Live Review – Cage Park @ Hare & Hounds

Cage Park © Paul Reynolds

Cage Park

Hare & Hounds

Review by George Wainwright

Cage Park – local heroes hit close to home

A short drive south of Birmingham city centre brings you through a suburban utopia of arts, music and culture. Moseley is a well-known location for 90’s Britpop fans, being the birthplace of Ocean Colour Scene’s 1996 album ‘Moseley Shoals’. In more recent times, neighbouring commuter belt King’s Heath has stolen the spotlight, having hosted blockbuster names such as Slowthai and Arlo Parks. Tonight’s act has achieved the same feat as both the aforementioned artists, having sold out beloved municipal venue The Hare and Hounds. Named affectionately after a popular play park further down the high street, Cage Park are presenting themselves as the next force to be reckoned with on the indie Midlands scene.

Despite being freshly ordained under the Cage Park moniker, the band are already a cornerstone of the local live music backdrop. Previously known as Flares, the quartet (Arthur Belben, Edie Mist, Reuben Saunders and Leo White) met at secondary school, quickly amassing a loyal following of their peers. After a forced absence throughout the pandemic, Cage Park are dipping their toes in at the deep end, performing at prestigious venues including Birmingham’s O2 Academy. It’s been a while since the King’s Heath cult heroes have performed so close to home. They’ve not been gone for long, but Cage Park at The Hare and Hounds is reminiscent of a homecoming gig.  

Cage Park are prefaced by a trio of up-and-coming support acts, the first of which is Mini Milk and The Kraves. Mini Milk cram the stage with their five members, using their numerical strength to create a cacophony of raucous instrumentation. Lead vocalist Charlotte exudes a captivating swagger, the audience entranced by her showmanship.

Next on the bill is Midland’s regulars Pretty Vile. The punk duet (bandmates and best mates Erin and Kit) rattle through their set at breakneck speed, equal parts disgusting and delightful.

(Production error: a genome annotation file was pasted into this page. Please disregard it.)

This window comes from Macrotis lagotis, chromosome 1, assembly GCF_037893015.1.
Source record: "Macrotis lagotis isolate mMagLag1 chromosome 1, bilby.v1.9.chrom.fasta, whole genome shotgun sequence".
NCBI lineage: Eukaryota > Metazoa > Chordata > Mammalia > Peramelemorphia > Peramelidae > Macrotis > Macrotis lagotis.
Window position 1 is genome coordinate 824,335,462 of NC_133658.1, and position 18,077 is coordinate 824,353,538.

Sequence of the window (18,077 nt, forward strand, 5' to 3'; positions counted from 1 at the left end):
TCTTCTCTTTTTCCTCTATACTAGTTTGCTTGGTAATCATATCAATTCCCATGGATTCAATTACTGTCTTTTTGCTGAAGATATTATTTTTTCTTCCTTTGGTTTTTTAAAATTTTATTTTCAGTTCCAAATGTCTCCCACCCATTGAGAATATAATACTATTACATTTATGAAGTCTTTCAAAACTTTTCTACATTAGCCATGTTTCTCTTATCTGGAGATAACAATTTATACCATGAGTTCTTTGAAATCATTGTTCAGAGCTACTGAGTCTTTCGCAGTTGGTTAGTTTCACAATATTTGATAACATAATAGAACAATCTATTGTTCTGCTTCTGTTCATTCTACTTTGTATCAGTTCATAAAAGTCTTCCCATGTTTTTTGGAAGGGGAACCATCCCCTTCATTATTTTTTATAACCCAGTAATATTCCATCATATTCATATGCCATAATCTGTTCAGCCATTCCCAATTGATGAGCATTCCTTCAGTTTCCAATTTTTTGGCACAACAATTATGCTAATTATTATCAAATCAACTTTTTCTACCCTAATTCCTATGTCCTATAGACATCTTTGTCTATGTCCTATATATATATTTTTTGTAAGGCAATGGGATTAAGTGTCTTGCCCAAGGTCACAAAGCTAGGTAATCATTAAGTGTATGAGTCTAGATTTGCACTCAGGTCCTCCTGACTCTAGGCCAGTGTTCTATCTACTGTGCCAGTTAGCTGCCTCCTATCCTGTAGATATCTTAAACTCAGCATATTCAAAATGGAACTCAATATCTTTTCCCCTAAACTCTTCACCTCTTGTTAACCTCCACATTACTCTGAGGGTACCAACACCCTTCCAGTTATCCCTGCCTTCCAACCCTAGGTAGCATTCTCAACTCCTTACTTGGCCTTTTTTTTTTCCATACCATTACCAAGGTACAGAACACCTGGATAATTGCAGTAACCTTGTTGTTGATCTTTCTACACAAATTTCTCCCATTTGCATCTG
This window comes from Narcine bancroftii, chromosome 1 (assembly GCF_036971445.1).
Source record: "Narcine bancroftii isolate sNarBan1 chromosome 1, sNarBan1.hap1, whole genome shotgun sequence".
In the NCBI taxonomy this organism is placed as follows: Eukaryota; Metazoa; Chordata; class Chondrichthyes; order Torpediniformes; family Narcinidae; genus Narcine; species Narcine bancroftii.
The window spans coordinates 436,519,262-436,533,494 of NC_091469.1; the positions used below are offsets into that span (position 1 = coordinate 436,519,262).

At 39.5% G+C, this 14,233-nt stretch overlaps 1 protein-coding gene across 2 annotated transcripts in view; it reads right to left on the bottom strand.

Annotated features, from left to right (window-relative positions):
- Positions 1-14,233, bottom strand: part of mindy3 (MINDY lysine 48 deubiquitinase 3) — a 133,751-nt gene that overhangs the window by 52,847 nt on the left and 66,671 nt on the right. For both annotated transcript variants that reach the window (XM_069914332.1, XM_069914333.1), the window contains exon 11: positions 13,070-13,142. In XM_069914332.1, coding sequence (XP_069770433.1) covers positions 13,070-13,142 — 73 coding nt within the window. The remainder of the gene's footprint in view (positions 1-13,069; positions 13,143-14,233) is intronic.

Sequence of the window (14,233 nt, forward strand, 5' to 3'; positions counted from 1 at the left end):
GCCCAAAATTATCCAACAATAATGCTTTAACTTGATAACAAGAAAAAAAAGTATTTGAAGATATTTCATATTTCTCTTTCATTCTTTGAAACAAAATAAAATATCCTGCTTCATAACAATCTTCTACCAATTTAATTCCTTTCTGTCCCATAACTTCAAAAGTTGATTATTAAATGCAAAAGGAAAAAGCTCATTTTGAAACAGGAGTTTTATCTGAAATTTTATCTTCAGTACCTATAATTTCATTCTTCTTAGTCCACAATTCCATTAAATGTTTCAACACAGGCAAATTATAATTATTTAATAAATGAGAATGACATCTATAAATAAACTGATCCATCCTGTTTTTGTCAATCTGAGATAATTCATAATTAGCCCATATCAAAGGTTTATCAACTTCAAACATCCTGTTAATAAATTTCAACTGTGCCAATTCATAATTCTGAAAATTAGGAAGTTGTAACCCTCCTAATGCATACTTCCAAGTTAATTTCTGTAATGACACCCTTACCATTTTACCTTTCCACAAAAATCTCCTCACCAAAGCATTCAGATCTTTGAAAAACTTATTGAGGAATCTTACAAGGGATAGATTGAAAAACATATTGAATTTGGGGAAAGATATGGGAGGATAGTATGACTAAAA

For the final warmup performance, Londoners Sterling Press take to the stage. Channelling the sounds of southbound 90’s Britpop, the band deliver an easy on the ears selection of clean-cut indie rock songs. Perhaps Sterling Press are overly exuberant in their aspirations, reaching for something beyond themselves – but aspiration has never been damaging to tonight’s headliners. Just three years prior, Cage Park were performing at school fairs and street parties; now they’re stepping up in front of over a hundred people… 

There’re no signs of nerves as guitarist Leo White gleefully gears up for set-opener ‘Bus’. ‘Bus’ is a riff heavy ode to the nearby number 50 route, Belben and Mist playfully duetting over “crying children” and “Tesco’s out the window”. Cage Park encapsulate the very essence of being a young adult growing up in a larger-than-life city, a sentiment that is unanimously shared by all the adolescents in the audience.

‘Tunnel Vision’ serves as slice of nostalgia, the song having been written whilst the bandmates were still at school together. Punctuated by a cleverly executed breakdown led by drummer Reuben Saunders, ‘Tunnel Vision’ is a mainstay on every Cage Park set list.

A glance at the past and a taste of the future, the band debuts some unreleased material alongside their older gems. ‘Puzzle’ is a dreamy track layered with fuzzy guitar, whilst bassist Edie Mist takes control of lead vocals for another previously unheard song, ‘Split Ends’. Mist’s relentless energy launches the room into a two-stepping extravaganza, bruising the floorboards. Elsewhere in the set, Cage Park present a bizarre medley covering Abba and M.I.A. By all accounts, an indie band covering 70’s pop paired with 2000’s rap shouldn’t be a coherent success, but the band execute both covers perfectly; a testament to ‘Cage Park’s’ genre-bending heritage.

The band return to their roots for the latter stages of the set, debuting new single ‘Hand Me Downs’. Released just two days ago, the new song has racked up over 1000 streams, quickly establishing itself as a firm fan favourite. Follow up ‘Parma Violets’ comes from the 2020 EP of the same name, a glitzy glam-rock tune that showcases the extravagance between Belben and Mist, who share lyrical credit. Also taken from the ‘Parma Violets’ EP, ‘OK’ is an effortlessly catchy cut that draws the set towards a grand conclusion.

‘Mud’ is the closing number of the show, sister song to set opener ‘Bus’. Riffing on weightier punk influences, ‘Mud’ brings out the best in the band; heavy drums, melodic guitar and more fun-loving lyrics, lamenting the tribunals of camping at a festival. With an abrupt cut off to the set closer, Cage Park bring down the curtain on a triumphant evening. Resisting calls for an encore, Arthur, Leo, Edie and Reuben jostle amongst the crowd, conversing with friends, family and familiar faces.

The oncoming success of Cage Park is almost certain to topple the four teens to stardom; but no matter how far away they’re scattered, the local heroes will always have time for home.